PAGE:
Belshazzar's Feast

Jan Muller Netherlandish
Publisher Harmen Jansz. Muller Netherlandish

Not on view

The story of Belshazzar’s Feast is from the Book of Daniel, chapter 5 and describes a lavish banquet given by the Babylonian king, Nebuchadnezzar. The host and guests converse lewdly and blaspheme God, all while eating and drinking from sacred plates and vessels rescued from the Old Temple in Jerusalem, and thus polluting them. Suddenly a disembodied hand appears and writes a mysterious phrase on the wall: ‘MANE THETEL PHARES.’ Shocked by the event, they send for the prophet Daniel to decipher the meaning of the words. He explains that they literally mean that God weighed Belshazzar’s behavior and found it wanting, and that therefore his kingdom was to be destroyed. Later that night the king is murdered, and Darius the Mede becomes ruler of Babylon. The Latin verses below the image warn the viewer against similar blasphemy and sinful behavior.

In the print Belshazzar sits with his back to the viewer, staring at the wall where the writing has just appeared above the door. He is in half shadow and only his shoulder and outstretched hand are fully illuminated. Above the table is a remarkable chandelier with four burning candles and four statues of naked nymphs holding lighted torches. In the foreground to the right, a large, elaborate ewer on a plate, no doubt one of the treasures taken from the Temple in Jerusalem, also gleams in the light.

Jan Muller was one of the most sought-after Mannerist printmakers, engraving compositions of the leading artists of the late sixteenth and early seventeenth centuries. In the mid- to late 1590s and early 1600s, he made a handful of spectacular night scenes, including the Last Supper after Gillis Coignet (2018.839.109), the Dead Christ Lamented by an Angel after Jacopo Ligozzi (61.658.11), The Raising of Lazarus after Abraham Bloemart (49.95.578) and two original designs by Muller, the Adoration of the Magi (51.501.6340 and 67.810.2) and the present work. Instead of the flamboyant engraving technique he used in his prints after the Dutch Mannerists and artists from the court of Prague, these prints are characterized by longer, finer lines and extremely close cross-hatching to create the dense blackness from which the highlights can shine. Wider spaced hatching and cross-hatching provide the middle tones.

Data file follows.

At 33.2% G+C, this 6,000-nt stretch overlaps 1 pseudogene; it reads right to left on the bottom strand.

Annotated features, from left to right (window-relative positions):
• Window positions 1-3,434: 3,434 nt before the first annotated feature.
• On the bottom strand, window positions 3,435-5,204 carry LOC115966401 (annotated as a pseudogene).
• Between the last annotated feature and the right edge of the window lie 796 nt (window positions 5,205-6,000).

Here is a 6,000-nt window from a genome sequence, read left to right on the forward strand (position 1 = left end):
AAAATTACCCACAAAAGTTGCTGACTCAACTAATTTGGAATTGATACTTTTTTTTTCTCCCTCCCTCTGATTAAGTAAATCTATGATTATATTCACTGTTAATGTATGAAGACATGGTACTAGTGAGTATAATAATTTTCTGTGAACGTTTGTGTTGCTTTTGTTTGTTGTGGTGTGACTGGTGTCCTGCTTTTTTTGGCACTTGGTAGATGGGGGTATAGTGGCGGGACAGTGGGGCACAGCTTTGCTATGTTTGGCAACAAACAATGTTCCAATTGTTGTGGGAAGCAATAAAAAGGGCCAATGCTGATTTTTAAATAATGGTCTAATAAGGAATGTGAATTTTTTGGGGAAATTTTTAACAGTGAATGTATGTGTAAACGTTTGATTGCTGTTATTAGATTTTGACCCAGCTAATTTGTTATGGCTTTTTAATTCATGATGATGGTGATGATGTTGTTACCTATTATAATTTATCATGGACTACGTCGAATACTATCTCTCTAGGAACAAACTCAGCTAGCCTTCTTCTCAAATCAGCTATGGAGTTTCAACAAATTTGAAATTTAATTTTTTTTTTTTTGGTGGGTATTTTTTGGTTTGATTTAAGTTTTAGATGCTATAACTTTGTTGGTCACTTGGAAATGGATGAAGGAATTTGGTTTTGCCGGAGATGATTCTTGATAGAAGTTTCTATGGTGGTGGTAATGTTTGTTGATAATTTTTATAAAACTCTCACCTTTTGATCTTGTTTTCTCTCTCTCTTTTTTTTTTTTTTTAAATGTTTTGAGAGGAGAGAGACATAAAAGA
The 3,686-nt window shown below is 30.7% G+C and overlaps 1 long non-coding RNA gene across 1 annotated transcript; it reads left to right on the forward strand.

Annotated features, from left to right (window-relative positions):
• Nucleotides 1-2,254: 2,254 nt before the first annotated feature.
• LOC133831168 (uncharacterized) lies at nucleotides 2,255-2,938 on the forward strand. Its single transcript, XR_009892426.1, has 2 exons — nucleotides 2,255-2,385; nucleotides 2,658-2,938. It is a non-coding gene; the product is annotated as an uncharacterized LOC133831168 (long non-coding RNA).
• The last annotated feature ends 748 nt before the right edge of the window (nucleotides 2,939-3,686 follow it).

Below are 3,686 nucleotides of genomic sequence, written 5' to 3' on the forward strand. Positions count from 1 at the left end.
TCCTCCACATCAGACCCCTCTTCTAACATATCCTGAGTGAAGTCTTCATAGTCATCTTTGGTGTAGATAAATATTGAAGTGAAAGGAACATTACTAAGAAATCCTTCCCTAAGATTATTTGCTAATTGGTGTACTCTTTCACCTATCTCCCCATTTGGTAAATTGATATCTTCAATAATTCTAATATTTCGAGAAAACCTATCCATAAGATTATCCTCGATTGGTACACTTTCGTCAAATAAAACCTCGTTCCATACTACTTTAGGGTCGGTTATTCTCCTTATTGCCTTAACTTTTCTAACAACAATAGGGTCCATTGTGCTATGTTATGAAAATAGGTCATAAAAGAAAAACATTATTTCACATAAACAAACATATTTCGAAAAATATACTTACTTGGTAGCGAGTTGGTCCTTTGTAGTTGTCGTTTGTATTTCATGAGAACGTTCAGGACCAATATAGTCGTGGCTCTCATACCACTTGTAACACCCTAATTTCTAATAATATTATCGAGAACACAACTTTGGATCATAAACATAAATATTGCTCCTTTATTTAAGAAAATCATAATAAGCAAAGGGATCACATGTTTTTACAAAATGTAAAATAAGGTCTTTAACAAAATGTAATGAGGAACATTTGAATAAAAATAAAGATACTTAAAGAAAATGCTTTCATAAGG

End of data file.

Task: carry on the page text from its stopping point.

Belshazzar's Feast, Jan Muller (Netherlandish, Amsterdam 1571–1628 Amsterdam), Engraving; New Holl.'s second state of three

Due to rights restrictions, this image cannot be enlarged, viewed at full screen, or downloaded.

Open Access

As part of the Met's Open Access policy, you can freely copy, modify and distribute this image, even for commercial purposes.


Public domain data for this object can also be accessed using the Met's Open Access API.